How Spooked Are Markets by the Debt Debate?

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Rana Foroohar reports some unsettling news:

Is this the first domino in the next global financial crisis? It’s possible. Today the S & P revised its long-term credit rating outlook for the U.S. from “stable” to “negative.” The immediate result has been a flight from risky assets and anything linked to optimistic views on global growth – gold and Treasuries are up, while oil and dicey currencies are down.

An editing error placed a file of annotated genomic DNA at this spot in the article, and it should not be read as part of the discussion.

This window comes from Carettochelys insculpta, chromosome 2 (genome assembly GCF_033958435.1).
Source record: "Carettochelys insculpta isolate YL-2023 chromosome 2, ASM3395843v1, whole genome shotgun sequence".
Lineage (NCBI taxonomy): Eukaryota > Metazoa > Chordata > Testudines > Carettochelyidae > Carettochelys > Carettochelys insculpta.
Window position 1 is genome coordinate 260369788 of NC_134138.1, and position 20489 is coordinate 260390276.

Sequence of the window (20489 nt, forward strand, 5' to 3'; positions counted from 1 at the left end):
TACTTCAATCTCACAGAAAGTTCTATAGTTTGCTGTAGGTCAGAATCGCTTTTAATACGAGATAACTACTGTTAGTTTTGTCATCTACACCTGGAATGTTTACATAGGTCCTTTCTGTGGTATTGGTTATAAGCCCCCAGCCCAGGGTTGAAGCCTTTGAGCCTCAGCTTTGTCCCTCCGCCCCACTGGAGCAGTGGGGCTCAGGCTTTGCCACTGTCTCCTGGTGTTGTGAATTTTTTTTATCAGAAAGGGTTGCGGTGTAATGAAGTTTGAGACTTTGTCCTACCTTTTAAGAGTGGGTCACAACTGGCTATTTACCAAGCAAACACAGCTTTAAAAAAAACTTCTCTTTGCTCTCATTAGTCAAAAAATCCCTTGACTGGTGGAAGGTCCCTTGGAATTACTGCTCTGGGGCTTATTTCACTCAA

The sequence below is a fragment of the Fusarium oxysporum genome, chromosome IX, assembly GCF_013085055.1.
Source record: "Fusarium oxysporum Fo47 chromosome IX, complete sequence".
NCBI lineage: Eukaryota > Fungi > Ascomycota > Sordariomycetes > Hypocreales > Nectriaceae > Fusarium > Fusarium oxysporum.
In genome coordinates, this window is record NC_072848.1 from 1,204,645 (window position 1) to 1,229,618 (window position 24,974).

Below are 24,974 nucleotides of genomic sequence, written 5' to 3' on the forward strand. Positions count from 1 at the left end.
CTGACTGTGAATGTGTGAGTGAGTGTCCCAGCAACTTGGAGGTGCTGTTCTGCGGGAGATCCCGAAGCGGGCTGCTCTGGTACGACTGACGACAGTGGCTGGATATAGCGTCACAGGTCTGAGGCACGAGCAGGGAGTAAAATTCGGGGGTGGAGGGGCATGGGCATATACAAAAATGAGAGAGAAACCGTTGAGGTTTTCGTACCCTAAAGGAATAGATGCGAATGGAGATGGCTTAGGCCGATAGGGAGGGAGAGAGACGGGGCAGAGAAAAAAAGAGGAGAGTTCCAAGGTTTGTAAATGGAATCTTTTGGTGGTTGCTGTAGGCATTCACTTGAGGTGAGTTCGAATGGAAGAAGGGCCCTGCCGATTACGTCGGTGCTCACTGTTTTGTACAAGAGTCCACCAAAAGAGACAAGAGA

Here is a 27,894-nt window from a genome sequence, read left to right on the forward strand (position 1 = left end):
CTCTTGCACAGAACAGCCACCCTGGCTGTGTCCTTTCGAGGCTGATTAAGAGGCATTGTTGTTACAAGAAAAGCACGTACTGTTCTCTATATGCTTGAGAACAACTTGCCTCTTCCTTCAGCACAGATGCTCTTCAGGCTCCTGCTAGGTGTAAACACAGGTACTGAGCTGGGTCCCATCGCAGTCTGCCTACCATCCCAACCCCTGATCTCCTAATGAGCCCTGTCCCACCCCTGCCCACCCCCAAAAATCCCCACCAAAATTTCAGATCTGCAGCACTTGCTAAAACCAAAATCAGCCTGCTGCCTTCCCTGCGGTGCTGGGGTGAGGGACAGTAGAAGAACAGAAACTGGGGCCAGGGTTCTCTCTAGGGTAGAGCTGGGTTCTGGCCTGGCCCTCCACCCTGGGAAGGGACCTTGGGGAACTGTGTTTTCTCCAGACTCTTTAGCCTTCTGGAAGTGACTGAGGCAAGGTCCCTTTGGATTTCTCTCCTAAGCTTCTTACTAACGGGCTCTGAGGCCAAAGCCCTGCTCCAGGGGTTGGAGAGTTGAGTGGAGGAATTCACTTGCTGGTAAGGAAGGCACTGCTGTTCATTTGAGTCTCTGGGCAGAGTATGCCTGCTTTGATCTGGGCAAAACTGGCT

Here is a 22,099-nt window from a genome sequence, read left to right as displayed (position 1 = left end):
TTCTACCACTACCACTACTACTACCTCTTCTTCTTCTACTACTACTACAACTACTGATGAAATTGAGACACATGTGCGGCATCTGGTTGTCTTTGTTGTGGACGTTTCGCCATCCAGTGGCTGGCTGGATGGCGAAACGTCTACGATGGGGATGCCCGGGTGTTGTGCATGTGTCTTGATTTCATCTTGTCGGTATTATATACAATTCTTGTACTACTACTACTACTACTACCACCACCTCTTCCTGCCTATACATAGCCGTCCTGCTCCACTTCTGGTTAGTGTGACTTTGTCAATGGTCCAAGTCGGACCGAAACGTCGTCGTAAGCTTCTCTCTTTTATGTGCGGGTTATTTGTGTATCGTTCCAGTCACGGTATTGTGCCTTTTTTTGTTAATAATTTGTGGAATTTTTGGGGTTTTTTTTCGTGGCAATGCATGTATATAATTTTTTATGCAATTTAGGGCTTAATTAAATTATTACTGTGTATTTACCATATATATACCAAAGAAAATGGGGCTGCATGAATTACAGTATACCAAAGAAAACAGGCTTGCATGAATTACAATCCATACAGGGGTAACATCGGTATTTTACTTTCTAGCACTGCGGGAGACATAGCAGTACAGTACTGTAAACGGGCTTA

There’s not a lot of tea leaf reading required. S&P’s analysis comes right out and says it: “We believe there is a material risk that U.S. policymakers might not reach an agreement on how to address medium and long term budgetary challenges by 2013.” The debt ceiling, of course, is the most immediate concern. President Obama and Speaker Boehner might disagree on the conditions, but they’re both telegraphing this is a “how,” not an “if,” concern. The larger problem, illustrated by the skin-of-its-teeth 2011 budget deal, a yawning chasm between Paul Ryan’s and Obama’s fiscal visions, and little hope for a grand deficit-reduction bargain before election season, is that people are losing faith in the political process to actually address medium- and long-term deficits. That being said, Treasury bond interest rates are still low and a political problem is only as hard to fix as the obstinacy of political actors.